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Lumigo expands cloud application observability with support for containers

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Lumigo, a company simplifying application monitoring and debugging for enterprise developers, has announced the expansion of its core platform with support for containers and Kubernetes. The move will allow developers to perform end-to-end observability across the entire spectrum of cloud services driving modern applications.

Today, enterprises develop cloud applications with microservice architectures such as serverless and containers. Under this arrangement, the core services of the application are fully managed by cloud providers or third parties, enabling IT to focus on the main task: Development. 

While the approach brings efficiency into the development process, it also creates the challenge of monitoring as, under microservice architecture, every single user request usually spans different services. This means teams working to debug issues have to go through various logs or metrics and correlate the executions to understand the full path of a request and why it failed. It’s a process that can take a lot of time, money and effort.

Lumigo’s distributed tracing

To help enterprises take full advantage of microservice architecture while working around this problem, Lumigo developed a cloud-native observability solution driven by automated distributed tracing algorithms.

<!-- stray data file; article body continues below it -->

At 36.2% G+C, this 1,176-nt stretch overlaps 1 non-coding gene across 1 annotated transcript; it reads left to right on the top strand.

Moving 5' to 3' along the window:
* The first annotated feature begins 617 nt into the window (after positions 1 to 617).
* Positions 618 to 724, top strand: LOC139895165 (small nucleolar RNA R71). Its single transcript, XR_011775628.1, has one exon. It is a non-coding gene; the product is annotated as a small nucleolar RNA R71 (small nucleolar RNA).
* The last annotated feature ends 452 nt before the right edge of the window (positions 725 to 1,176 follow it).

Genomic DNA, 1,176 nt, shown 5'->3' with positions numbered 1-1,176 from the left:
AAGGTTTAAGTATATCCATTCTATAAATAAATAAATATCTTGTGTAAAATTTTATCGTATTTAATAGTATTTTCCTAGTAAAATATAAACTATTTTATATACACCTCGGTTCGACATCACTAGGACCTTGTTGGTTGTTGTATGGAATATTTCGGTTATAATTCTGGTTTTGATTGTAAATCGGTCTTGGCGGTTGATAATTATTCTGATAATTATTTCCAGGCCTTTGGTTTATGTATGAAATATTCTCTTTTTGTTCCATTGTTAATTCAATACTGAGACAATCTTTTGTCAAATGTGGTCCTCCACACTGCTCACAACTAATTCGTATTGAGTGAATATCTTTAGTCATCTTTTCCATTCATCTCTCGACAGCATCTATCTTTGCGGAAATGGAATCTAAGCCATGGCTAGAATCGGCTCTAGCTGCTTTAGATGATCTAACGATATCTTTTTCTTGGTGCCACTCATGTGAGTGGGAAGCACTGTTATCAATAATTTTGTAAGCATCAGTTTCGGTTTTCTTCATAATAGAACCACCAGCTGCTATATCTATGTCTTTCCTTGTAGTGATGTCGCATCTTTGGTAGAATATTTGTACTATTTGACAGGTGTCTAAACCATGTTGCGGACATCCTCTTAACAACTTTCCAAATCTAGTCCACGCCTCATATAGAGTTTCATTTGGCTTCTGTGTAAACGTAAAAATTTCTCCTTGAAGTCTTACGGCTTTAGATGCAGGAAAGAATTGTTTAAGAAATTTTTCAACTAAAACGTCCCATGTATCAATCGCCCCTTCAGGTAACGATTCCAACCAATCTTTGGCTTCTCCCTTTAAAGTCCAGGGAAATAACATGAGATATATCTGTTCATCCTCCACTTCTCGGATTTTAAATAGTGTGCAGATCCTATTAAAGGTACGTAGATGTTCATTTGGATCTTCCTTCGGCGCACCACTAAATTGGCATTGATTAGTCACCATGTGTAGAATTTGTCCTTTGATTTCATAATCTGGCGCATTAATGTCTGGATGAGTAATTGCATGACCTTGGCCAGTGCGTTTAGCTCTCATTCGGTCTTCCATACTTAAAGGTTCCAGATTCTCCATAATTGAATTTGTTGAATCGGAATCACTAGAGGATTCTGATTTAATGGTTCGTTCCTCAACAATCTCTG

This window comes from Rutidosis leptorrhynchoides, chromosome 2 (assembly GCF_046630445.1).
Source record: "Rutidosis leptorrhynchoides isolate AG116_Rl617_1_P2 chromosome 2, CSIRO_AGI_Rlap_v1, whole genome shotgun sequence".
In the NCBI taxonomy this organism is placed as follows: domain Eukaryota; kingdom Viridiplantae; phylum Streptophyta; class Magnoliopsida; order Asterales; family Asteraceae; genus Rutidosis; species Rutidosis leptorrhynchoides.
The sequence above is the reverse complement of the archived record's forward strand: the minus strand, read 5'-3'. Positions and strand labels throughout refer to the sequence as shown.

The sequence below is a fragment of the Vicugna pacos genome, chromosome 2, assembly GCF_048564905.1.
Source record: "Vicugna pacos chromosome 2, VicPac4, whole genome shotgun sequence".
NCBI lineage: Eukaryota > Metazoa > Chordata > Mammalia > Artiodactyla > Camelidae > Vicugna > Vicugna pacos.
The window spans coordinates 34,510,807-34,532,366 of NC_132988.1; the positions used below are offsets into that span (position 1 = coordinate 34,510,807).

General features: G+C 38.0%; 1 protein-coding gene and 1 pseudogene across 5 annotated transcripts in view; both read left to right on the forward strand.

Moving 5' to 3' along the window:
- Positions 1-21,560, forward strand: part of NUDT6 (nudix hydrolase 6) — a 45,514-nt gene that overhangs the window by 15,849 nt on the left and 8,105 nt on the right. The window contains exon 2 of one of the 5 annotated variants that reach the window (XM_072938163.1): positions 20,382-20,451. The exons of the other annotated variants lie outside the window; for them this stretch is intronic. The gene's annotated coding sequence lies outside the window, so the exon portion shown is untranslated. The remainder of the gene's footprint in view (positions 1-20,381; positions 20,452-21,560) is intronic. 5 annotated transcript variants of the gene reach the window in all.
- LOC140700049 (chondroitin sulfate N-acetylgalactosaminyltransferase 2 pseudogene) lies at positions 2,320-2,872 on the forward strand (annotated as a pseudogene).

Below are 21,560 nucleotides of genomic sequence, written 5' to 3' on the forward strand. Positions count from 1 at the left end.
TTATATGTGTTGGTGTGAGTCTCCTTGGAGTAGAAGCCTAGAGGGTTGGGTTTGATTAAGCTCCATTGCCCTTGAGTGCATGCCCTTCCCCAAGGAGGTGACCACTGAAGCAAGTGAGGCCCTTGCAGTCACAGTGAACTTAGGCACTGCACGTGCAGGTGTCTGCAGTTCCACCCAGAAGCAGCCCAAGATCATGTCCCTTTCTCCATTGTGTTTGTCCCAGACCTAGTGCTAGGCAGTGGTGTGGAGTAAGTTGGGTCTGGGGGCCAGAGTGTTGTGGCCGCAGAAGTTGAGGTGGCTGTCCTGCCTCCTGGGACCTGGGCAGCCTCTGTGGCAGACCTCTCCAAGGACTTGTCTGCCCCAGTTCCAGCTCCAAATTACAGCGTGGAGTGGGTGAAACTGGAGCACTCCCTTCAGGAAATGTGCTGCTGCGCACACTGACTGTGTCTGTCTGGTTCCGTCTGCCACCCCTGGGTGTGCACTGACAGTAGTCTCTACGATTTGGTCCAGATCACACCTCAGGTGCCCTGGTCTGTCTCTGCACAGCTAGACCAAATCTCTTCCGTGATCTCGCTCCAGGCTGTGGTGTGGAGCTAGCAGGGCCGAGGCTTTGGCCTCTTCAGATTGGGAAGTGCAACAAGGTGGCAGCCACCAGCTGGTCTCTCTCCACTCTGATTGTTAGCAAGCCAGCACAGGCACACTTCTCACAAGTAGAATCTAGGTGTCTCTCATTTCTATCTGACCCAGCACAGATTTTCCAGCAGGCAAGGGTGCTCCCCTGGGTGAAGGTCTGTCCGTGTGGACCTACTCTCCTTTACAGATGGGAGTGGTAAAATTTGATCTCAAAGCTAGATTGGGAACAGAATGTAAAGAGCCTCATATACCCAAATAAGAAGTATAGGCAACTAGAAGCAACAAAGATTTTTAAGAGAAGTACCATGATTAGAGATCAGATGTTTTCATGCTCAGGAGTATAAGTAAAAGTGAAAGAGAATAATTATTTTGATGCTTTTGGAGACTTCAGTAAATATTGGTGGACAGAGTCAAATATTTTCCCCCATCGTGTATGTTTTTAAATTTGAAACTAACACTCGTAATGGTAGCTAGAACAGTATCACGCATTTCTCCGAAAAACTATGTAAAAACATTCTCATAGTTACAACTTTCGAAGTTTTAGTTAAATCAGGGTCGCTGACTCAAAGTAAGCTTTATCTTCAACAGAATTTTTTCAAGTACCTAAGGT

The solution stitches together different components of an application in one complete view and tracks every step of every request as it moves through its path. This connects all the dots and helps developers understand how the different parts of their application interact with and impact each other, ultimately enabling them to catch and resolve issues early.

Expansion

So far, Lumigo’s platform has largely focused on serverless application environments, which are the most distributed. To take things further and truly connect today’s highly distributed systems, the company is extending its platform with support for Kubernetes and containers.

“With this new release, Lumigo is expanding the surface of the compute layers it supports, to ECS [elastic container service], Fargate and Kubernetes,” said Erez Berkner, CEO and cofounder of Lumigo. “Applications that use containers, serverless, or a combination of both, can benefit from Lumigo’s automated distributed tracing, which really excels when the connection is across asynchronous managed services (i.e., EventBridge, DynamoDB, Step functions, or S3).”